Flashes and Floaters – Greater Rhode Island

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What are Flashes and Floaters?

Many people experience what are commonly called flashes and floaters. While they are not usually symptoms of a serious problem, you should definitely have them evaluated if they have suddenly appeared or become much worse. Individuals with floaters typically notice them the most when they are facing a plain white or bright backdrop, such as a computer screen or the sky while driving. They can look like tiny specks, short black squiggles, or sometimes eyelashes that float around your field of vision. In reality, they are tiny pieces of vitreous gel that have clumped together. Flashes can look like the “stars” you may have experienced after standing up too fast or may be more pronounced, like flashing lights. These flashes are the result of your retina being tugged on by the vitreous gel inside your eye.

If you notice a sudden onset or worsening of floaters or flashes, it is very important to have your eyes examined at one of the Koch Eye Associates facilities in Rhode Island soon. We are proud to provide comprehensive eye exams at our locations in Wakefield, Woonsocket, North Kingstown, Warwick, Providence, and Johnston, RI.

When to see a doctor

While floaters and flashes are fairly common, even in younger people, they do tend to increase or become more noticeable as we age. Having a few floaters or a very occasional flash is not usually a cause for alarm. However, if you experience any of the following, you should see your ophthalmologist as soon as possible:

  • You have a sudden appearance of many small floaters
  • You have a sudden appearance on one new large floater
  • You lose peripheral vision
  • You have “shaded” vision, as though a cloud is passing the sun
  • You have persistent flashes of light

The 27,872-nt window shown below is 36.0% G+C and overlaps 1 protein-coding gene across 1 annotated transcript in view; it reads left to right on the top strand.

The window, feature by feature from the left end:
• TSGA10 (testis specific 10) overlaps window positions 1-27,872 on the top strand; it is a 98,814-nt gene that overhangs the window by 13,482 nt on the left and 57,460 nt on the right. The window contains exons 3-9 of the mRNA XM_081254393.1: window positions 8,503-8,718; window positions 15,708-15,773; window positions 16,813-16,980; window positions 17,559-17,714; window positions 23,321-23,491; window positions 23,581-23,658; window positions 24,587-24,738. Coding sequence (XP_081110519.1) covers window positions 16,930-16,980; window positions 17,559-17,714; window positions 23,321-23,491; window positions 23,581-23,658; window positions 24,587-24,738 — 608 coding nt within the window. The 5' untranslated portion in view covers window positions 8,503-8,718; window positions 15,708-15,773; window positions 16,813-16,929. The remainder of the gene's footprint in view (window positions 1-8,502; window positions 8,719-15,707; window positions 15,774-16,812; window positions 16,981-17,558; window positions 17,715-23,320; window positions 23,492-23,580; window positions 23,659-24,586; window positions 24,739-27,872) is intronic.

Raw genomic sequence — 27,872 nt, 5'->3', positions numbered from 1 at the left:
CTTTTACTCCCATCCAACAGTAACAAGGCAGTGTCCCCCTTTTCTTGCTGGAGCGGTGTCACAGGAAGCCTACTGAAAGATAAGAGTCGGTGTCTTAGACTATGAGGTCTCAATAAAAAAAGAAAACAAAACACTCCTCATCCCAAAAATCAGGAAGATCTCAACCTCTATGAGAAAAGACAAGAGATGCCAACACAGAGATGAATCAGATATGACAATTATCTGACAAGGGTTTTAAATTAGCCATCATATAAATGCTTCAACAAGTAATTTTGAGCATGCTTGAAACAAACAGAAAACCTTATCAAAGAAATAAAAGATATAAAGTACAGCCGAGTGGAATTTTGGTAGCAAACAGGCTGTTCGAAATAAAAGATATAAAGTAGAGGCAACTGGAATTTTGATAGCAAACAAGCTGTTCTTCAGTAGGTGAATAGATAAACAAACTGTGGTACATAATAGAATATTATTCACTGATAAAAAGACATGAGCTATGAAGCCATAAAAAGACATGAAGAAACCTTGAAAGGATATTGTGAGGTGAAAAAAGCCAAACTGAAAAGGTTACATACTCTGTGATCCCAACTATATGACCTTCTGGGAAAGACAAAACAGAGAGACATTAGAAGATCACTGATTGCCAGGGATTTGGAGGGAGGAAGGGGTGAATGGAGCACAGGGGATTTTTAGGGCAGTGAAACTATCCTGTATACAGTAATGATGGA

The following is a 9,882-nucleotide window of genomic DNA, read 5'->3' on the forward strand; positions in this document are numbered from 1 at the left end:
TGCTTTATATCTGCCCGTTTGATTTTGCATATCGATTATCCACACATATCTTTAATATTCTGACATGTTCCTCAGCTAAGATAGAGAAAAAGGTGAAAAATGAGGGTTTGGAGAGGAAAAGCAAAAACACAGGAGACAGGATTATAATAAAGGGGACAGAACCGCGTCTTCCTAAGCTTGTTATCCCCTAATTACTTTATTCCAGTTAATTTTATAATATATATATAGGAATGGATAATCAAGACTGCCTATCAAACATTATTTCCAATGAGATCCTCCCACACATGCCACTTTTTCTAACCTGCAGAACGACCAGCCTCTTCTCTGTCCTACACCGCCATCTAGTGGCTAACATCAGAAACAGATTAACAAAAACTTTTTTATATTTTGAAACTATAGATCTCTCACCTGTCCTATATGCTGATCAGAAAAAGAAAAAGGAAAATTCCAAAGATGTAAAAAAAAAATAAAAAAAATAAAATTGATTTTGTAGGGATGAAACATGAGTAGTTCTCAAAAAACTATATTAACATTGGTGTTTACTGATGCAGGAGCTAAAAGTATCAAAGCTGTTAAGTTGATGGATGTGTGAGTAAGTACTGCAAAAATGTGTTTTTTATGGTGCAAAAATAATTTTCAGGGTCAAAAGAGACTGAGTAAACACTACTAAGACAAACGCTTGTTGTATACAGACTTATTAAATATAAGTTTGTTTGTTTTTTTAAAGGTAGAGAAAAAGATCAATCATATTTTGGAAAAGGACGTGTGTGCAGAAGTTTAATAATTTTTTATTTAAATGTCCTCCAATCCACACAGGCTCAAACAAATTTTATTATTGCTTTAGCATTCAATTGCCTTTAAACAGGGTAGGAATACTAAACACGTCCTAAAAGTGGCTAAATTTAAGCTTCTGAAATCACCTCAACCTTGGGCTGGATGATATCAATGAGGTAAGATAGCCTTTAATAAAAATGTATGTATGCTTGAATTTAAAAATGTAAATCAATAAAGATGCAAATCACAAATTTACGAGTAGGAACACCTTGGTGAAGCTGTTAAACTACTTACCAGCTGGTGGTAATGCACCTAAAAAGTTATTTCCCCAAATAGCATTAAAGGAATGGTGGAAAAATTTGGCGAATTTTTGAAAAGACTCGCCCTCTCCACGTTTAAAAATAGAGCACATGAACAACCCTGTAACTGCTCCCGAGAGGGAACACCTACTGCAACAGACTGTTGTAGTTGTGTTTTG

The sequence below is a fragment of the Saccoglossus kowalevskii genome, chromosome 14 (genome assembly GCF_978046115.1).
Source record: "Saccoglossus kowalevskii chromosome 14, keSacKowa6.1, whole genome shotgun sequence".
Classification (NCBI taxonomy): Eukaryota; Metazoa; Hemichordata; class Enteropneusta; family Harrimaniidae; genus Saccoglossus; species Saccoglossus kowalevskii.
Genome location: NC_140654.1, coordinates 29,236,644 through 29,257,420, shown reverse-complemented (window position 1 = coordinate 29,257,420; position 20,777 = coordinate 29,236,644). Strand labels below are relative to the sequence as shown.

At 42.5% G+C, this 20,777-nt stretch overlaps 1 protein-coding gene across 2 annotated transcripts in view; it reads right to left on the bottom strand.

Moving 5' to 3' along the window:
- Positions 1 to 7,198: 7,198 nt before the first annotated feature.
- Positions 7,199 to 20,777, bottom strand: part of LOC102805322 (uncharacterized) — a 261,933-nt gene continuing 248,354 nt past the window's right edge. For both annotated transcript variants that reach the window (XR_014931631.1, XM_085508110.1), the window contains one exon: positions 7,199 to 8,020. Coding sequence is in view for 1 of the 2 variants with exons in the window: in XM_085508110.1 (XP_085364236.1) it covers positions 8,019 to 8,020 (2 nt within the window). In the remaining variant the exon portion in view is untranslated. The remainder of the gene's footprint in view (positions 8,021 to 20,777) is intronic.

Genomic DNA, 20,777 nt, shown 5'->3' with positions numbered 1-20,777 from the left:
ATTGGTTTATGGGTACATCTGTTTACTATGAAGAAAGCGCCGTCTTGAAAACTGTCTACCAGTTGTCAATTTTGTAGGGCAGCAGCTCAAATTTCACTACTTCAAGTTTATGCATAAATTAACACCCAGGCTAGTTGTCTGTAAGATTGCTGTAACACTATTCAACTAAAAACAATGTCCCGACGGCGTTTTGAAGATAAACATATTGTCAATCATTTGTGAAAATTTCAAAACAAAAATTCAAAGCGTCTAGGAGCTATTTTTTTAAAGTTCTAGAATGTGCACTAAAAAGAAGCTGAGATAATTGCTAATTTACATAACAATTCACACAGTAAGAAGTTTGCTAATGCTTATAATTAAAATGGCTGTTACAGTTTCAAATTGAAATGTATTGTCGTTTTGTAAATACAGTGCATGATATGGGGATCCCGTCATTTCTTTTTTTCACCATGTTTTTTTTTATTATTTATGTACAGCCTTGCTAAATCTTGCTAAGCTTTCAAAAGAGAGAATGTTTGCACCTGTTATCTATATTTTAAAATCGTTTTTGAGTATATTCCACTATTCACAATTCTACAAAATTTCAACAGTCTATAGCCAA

Causes

Flashes and floaters are typically caused by the natural aging process. As we age, the vitreous fluid in our eyes begins to thicken and shrink. The thickening produces the clumps, or floaters, which cast shadows on the retina. The shadows are what we are actually seeing. The shrinkage of the virtea can cause the flashes. As it shrinks, it can tug on or pull away from the retina. The flashes are the nerve cells of the retina responding to the tugging. Some vision surgeries, such as LASIK, can also cause patients to begin to see more floaters, but these are not a serious concern. Eye injuries or head traumas can also cause flashes and floaters. If you notice the sudden appearance or increase in floaters or flashes, whether related to an injury or not, this could be an indication of something serious, such as retinal detachment. It is crucial to be evaluated by your Koch Eye Associate ophthalmologist as soon as possible.

Treatment Options

When you visit us for your floaters or flashes evaluation, one of our experienced ophthalmologists will be able to tell you their cause and whether any treatment is necessary. Most of the time, floaters are not a cause for concern, and patients just learn to move their eyes to let them “float” out of the way. However, if your ophthalmologist determines you have a detached or torn retina, you will need immediate medical treatment. Most detached or torn retina cases can be helped or corrected with advanced laser surgery. Your ophthalmologist and team of vision professionals at Koch Eye Associates will make sure you fully understand your diagnosis and treatment options before taking the next steps.

Repair and relief

Floaters and flashes are not usually a symptom of a serious problem, but we understand that they can make patients uneasy. If you are concerned about your long-term floaters and simply want to learn about them, we encourage you to schedule a consultation at Koch Eye Associates to put your mind at ease. However, if you have had a sudden onset of floaters or flashes, please make an appointment for a comprehensive exam as soon as possible. Our Rhode Island offices are fully equipped and staffed with experts that can provide the care you require.

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*Individual results are not guaranteed and may vary from person to person. Images may contain models.